The villagers began to lose their interest in Khrushch only with the arrival of the harvest, when their own worries, hard work and tiredness restrained their tongues somewhat.
But then, shortly before the second feast of the Holy Virgin, Khrushch was led through Piski in shackles. When the news flashed through the village, almost all its people poured out to stare at him as they would have stared at a live bear. "Khrushch... Khrushch is coming... They're leading him in chains!" shouts came from all sides. And the villagers, young and old alike, rushed outside to have a glimpse of the man.
Khrushch was taken to the town of Hetmanske and locked up behind bars. Then they started interrogating him. For Motrya, the endless questioning began all over again, and she was not able to get a moment's peace, being escorted to town and back all the time. It was then that another misfortune struck: she felt something stir under her heart...
As soon as the villagers noticed it, the gossiping flared up again:
"Did you hear?" a woman would greet another on the street. "She's expecting!"
"Oh, yes, my dear, I know... Fancy getting pregnant by such a monster!!"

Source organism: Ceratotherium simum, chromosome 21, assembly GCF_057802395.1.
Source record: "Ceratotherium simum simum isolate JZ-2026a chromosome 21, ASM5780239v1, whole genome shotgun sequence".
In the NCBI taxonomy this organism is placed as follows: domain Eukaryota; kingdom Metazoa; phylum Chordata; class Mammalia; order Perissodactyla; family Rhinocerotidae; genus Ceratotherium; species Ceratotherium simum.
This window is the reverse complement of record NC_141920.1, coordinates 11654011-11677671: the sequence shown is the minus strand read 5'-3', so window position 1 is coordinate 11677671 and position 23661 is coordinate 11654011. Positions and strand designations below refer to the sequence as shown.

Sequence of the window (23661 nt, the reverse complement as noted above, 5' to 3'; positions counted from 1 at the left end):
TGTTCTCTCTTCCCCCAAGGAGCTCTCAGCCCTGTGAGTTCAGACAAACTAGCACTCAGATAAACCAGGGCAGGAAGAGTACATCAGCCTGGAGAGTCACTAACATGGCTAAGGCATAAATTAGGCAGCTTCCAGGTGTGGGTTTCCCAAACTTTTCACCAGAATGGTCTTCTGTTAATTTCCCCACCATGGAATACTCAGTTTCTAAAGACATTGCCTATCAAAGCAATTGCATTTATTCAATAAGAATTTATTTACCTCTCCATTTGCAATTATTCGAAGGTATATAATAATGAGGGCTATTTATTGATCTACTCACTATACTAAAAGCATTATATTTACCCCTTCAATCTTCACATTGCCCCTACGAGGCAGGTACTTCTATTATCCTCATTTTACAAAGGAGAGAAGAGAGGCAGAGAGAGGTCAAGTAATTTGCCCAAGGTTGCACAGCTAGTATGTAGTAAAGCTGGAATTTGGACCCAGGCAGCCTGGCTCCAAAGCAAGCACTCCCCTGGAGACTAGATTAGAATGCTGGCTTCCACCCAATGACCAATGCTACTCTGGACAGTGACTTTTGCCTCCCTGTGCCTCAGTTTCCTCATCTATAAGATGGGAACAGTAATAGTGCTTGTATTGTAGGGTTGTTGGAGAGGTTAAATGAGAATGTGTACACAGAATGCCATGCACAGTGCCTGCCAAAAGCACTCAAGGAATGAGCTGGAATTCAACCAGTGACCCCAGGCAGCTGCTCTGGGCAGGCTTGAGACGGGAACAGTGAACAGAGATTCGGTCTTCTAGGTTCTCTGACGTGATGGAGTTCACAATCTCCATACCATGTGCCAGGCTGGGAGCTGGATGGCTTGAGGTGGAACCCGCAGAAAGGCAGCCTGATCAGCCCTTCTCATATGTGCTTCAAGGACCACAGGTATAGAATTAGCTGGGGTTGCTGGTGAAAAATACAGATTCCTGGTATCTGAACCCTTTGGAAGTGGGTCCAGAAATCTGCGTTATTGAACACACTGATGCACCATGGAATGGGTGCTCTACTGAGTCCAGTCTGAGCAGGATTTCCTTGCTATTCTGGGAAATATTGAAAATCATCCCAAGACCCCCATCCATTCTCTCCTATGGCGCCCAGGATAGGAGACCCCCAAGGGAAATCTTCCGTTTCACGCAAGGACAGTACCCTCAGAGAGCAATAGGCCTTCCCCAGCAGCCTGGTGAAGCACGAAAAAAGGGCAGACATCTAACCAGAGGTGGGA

"Don't you think it's a bad omen?... I'd say the end of the world is not far away! Just think: last year there was that star with a tail, and now this..."
"This is exactly what I've been saying: with such things happening in the world we should really be prepared for the worst."
And they would wag their tongues on and on.
Some men would gather somewhere on a Sunday or another holiday. Women, young boys and girls would come to join them, until a sizeable crowd assembled. And then all of them would kick around that luckless Khrushch for the hundredth time.
Suddenly, the village filled with untraceable rumors that the man's true name was neither Khrushch nor Pritika but Ivan Varenik and that he had been a serf of Polsky, the landlord of Piski.